Bush orders contingency plans for attack on U.S.
President Bush issued a formal national security directive Wednesday ordering agencies to prepare contingency plans for a surprise, “decapitating” attack on the federal government, and assigned responsibility for coordinating such plans to the White House.
The prospect of a nuclear bomb being detonated in Washington without warning, whether smuggled in by terrorists or a foreign government, has been cited by many security analysts as a rising concern since the Sept. 11, 2001, attacks.
The order makes explicit that the focus of federal worst-case planning involves a covert nuclear attack against the capital, in contrast with Cold War beliefs that a long-range strike would be preceded by a notice of minutes or hours as missiles were fueled and launched.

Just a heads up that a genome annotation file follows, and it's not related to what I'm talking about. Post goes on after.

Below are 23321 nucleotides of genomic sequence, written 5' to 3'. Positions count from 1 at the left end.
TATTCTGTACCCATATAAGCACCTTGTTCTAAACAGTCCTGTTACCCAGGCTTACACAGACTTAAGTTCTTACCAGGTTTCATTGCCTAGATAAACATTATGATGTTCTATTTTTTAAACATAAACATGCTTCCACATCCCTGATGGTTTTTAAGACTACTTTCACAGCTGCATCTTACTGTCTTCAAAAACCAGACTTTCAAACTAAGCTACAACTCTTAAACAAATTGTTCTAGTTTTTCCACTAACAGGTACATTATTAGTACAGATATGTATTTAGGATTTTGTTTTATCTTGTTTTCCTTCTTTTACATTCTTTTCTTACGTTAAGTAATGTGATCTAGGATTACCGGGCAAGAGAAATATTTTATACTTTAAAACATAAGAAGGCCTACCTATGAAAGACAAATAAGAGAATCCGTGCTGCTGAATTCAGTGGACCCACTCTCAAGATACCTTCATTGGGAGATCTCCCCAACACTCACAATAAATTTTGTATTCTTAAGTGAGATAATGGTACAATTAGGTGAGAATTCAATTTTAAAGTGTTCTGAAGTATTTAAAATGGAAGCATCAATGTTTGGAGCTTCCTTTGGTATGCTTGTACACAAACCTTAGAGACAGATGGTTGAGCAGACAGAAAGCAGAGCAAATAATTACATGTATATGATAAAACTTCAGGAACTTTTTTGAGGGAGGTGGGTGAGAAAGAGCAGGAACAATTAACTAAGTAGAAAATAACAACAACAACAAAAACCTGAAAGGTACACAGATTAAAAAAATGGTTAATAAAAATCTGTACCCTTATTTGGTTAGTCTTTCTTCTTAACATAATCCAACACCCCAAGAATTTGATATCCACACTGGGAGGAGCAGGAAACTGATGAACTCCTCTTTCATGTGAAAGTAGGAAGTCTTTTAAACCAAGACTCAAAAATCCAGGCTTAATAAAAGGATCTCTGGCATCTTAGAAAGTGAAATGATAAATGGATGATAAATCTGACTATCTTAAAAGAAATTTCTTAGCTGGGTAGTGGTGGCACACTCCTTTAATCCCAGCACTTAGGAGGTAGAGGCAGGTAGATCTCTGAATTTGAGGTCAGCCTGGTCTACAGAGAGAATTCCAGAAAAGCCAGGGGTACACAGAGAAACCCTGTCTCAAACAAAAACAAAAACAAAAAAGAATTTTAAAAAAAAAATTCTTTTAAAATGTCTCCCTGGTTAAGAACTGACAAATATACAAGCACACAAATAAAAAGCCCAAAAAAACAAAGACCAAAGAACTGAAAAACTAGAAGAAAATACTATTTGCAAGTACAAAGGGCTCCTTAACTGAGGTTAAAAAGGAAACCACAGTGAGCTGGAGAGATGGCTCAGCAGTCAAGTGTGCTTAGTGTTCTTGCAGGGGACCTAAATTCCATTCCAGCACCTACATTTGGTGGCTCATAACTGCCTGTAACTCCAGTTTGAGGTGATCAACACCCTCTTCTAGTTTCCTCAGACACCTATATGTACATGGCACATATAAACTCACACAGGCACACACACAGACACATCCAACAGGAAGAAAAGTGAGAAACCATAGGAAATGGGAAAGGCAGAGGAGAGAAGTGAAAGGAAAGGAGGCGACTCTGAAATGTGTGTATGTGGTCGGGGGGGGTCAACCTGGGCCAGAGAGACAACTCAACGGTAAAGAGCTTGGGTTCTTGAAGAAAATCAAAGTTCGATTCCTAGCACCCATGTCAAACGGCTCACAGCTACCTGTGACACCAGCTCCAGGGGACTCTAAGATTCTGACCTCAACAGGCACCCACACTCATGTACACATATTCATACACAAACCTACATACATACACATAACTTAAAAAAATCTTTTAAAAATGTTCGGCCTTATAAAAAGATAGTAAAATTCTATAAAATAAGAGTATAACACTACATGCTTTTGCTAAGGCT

“As a result of the asymmetric threat environment, adequate warning of potential emergencies that could pose a significant risk to the homeland might not be available, and therefore all continuity planning shall be based on the assumption that no such warning will be received,” states the 72-paragraph order.
The statement added, “Emphasis will be placed upon geographic dispersion of leadership, staff, and infrastructure in order to increase survivability and maintain uninterrupted Government Functions.”
After the 2001 attacks, Bush assigned about 100 senior civilian managers to secretly rotate to locations outside of Washington for weeks or months at a time to ensure the nation’s survival, a shadow government that evolved based on long-standing “continuity of operations plans.”
Since then, other agencies including the Pentagon, the office of the Director of National Intelligence and CIA have taken steps to relocate facilities or key functions outside of Washington, citing factors such as economics or the importance of avoiding Beltway “group-think.”
Start your day right
Sign up for Essential California for news, features and recommendations from the L.A. Times and beyond in your inbox six days a week.
You may occasionally receive promotional content from the Los Angeles Times.